founder member of the EU, France is the
nearest European neighbour and a popular
holiday destination and place for investment.
Its coastline borders the English Channel,
Bay of Biscay and Mediterranean while it
has land borders with Belgium, Luxemburg,
Germany, Switzerland, Italy and Spain.
The country is divided into 22 regions and
96 departments. Alsace, Aquitaine, Auvergne,
Basse-Normandie, Bourgogne, Bretagne, Centre,
Champagne-Ardenne, Corse, Franche-Comte,
Haute-Normandie, Ile-de-France, Languedoc-Roussillon,
Limousin, Lorraine, Midi-Pyrenees, Nord-Pas-de-Calais,
Pays de la Loire, Picardie, Poitou-Charentes,
Provence-Alpes-Cote d'Azur, Rhone-Alpes.
The landscape and climate varies considerably
across the country, from the rugged crispness
of the Alps to the gentle atmosphere of Provence.
Famously agricultural, France also has many
modern and hi-tech industries. The Government
has stakes in a number of major companies
and a significant proportion of the workforce
comprises public sector employees who enjoy
relatively generous benefits and pension
arrangements. There is a current national
debate about the sustainability of current
France – especially Normandy
and Brittany, and the Dordogne – have
been especially popular with a growing
number of Britons buying property in France.
number has increased significantly over
the last five years and it is estimated
there are now as many as 500,000 British
owners of French properties. The increase
has coincided with rises in French house
prices and has been reported as causing
friction in some areas.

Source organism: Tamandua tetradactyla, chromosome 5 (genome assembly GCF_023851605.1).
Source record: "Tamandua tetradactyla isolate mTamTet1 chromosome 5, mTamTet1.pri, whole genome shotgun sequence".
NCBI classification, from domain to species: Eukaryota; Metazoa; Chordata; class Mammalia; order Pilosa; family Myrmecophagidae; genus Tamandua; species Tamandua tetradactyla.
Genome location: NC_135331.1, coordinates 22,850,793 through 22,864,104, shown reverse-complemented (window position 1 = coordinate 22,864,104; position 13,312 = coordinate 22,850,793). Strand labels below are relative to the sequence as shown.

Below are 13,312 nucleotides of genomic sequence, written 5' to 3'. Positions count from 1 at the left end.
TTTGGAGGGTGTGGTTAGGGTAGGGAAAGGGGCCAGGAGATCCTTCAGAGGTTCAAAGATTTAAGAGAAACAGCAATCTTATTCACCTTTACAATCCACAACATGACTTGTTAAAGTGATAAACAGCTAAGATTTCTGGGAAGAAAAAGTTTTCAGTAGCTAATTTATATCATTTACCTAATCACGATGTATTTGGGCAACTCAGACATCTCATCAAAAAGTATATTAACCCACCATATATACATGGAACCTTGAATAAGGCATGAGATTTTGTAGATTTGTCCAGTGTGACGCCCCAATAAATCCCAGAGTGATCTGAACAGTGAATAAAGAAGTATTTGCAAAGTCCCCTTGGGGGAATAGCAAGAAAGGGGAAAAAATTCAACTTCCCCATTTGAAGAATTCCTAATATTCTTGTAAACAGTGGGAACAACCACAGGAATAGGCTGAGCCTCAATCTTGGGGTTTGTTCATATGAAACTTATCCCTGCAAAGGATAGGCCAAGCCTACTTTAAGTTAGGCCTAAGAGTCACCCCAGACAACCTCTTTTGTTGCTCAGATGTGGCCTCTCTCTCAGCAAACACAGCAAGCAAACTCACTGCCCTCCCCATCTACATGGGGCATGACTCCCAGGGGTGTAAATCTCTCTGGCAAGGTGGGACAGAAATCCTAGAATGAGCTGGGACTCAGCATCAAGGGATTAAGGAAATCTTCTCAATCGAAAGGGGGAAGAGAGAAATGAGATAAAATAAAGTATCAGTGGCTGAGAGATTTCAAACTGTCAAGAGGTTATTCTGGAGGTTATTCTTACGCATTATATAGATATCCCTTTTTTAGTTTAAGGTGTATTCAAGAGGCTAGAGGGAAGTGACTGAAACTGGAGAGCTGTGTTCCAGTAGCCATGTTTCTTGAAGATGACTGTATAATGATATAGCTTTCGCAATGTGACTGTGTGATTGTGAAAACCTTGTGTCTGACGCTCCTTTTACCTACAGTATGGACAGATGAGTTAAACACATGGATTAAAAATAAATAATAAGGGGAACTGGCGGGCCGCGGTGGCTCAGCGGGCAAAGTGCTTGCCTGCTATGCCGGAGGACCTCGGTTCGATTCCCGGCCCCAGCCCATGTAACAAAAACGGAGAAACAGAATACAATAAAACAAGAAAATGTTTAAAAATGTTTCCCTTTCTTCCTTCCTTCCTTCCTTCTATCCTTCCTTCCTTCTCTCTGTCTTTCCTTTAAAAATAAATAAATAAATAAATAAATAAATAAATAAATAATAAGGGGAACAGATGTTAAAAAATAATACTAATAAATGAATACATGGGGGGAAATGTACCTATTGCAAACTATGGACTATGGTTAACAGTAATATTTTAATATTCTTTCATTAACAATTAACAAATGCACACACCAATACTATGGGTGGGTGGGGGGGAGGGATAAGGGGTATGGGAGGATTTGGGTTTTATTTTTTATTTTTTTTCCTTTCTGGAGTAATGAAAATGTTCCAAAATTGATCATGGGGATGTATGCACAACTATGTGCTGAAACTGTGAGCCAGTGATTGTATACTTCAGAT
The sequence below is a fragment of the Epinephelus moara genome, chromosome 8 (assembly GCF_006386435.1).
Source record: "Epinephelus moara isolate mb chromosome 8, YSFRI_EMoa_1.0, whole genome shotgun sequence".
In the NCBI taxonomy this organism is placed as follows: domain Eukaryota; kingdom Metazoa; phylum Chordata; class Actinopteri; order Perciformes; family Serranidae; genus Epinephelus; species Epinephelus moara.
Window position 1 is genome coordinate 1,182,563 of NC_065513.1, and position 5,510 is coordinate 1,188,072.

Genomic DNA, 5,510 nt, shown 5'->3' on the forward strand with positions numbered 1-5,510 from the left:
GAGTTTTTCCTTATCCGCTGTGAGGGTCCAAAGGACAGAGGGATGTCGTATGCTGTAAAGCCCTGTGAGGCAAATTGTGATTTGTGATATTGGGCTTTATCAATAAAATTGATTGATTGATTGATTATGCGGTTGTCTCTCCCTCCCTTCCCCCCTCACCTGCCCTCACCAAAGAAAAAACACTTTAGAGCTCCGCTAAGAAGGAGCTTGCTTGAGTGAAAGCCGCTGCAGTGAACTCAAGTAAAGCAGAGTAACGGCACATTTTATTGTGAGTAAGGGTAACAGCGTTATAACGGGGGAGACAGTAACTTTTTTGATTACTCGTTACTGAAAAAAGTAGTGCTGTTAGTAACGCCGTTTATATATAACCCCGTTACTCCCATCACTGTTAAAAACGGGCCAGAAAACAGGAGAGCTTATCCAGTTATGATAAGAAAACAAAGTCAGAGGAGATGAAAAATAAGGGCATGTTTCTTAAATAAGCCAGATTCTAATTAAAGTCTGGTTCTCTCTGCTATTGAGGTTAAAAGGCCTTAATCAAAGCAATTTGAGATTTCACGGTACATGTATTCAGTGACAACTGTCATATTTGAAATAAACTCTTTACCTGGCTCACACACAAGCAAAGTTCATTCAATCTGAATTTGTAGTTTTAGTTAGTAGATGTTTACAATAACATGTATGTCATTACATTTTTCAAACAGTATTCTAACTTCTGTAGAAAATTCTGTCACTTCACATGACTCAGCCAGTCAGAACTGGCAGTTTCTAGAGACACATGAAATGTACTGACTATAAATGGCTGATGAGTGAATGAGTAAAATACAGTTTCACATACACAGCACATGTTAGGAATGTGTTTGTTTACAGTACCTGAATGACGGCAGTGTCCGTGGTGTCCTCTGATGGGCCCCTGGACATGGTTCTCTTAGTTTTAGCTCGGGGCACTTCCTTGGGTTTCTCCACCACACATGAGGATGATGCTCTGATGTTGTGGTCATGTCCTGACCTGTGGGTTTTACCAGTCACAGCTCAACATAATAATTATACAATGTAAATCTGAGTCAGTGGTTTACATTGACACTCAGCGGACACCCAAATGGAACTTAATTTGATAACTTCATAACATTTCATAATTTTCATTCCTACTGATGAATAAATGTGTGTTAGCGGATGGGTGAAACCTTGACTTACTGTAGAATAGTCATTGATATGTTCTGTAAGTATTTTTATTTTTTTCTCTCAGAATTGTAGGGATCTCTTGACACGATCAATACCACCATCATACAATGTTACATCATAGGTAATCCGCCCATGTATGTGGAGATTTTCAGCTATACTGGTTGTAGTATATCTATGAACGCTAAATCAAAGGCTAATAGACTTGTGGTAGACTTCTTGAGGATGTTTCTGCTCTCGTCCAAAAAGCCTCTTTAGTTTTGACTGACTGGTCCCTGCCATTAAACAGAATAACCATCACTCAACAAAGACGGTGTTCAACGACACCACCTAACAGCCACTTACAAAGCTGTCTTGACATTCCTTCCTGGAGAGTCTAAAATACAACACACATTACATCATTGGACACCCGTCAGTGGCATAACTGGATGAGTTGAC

to the Royal Institute of Chartered Surveyor’s 2005 European Housing Review,
France was one of the three European countries
in which house prices maintained double digit
rates of inflation throughout last year – the
others were Spain and Ireland. Prices of
existing housing rose by about 16 per cent
over the year and new housing by about
10 per cent.
‘Prices have now been rising continuously
for eight years, since the end of the mid-1990s
slump in 1997, and have been accelerating
on a trend basis. Over that period, nominal
prices have doubled nationally with almost
half of the increase occurring in the past
three years’, said RICS.
There is no restriction on UK citizens buying
property in France although care has to be
taken over tax, legal and inheritance issues.
In general realised short term capital gains
are likely to be taxed more heavily than
in the UK, while inheritance rules require
a proportion of the value of property to
be passed on to children (although there
are legal devices available to delay this
in favour of a spouse or partner).
transferring a property both the buyer
and seller must use a notaire (a state appointed
lawyer who usually acts for both sides)
they can if they wish also seek additional
legal advice. The notaire’s fees plus
stamp duty are likely to come to between
6 per cent and 8 per cent of the price. In
some instances estate agents’ fees,
which can be as high as 10 per cent, are
also payable by the buyer.
should be warned not to commit themselves
to a purchase before they intend.
de vente, often presented by an estate
agent, is a legally binding agreement
to purchase – although
there is a brief cooling off period allowed
after signing during which the agreement
can be nullified. A deposit of about
10 per cent of the purchase price will be
at this stage.
of the purchase transaction will usually
office to hear the contract read through
(at rapid rate).
Country information - France
500,000 sq km
60.4m (July 2004
age of population:
total: 38.6 years
male: 37 years
female: 40.1 years (2004 est.)
and languages (Provencal, Breton,
Alsatian, Corsican, Catalan, Basque,